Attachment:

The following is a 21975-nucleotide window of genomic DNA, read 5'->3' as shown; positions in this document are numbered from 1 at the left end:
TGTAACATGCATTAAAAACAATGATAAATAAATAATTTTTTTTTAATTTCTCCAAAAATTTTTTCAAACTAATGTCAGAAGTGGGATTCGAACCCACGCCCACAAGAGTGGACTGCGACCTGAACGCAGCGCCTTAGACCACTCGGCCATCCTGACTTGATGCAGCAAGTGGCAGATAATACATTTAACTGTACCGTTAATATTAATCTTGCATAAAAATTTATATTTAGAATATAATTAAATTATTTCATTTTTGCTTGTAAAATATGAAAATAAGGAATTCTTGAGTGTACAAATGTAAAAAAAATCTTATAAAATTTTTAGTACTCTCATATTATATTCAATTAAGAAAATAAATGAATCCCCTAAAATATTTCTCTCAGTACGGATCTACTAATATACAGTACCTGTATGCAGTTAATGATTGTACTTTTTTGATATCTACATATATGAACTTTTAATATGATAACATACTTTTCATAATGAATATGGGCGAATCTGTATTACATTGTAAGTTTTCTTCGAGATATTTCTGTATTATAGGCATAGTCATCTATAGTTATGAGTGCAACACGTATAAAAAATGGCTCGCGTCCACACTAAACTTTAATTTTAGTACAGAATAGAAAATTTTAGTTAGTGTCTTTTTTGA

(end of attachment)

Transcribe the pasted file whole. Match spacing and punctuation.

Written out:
The following is a 21975-nucleotide window of genomic DNA, read 5'->3' as shown; positions in this document are numbered from 1 at the left end:
TGTAACATGCATTAAAAACAATGATAAATAAATAATTTTTTTTTAATTTCTCCAAAAATTTTTTCAAACTAATGTCAGAAGTGGGATTCGAACCCACGCCCACAAGAGTGGACTGCGACCTGAACGCAGCGCCTTAGACCACTCGGCCATCCTGACTTGATGCAGCAAGTGGCAGATAATACATTTAACTGTACCGTTAATATTAATCTTGCATAAAAATTTATATTTAGAATATAATTAAATTATTTCATTTTTGCTTGTAAAATATGAAAATAAGGAATTCTTGAGTGTACAAATGTAAAAAAAATCTTATAAAATTTTTAGTACTCTCATATTATATTCAATTAAGAAAATAAATGAATCCCCTAAAATATTTCTCTCAGTACGGATCTACTAATATACAGTACCTGTATGCAGTTAATGATTGTACTTTTTTGATATCTACATATATGAACTTTTAATATGATAACATACTTTTCATAATGAATATGGGCGAATCTGTATTACATTGTAAGTTTTCTTCGAGATATTTCTGTATTATAGGCATAGTCATCTATAGTTATGAGTGCAACACGTATAAAAAATGGCTCGCGTCCACACTAAACTTTAATTTTAGTACAGAATAGAAAATTTTAGTTAGTGTCTTTTTTGA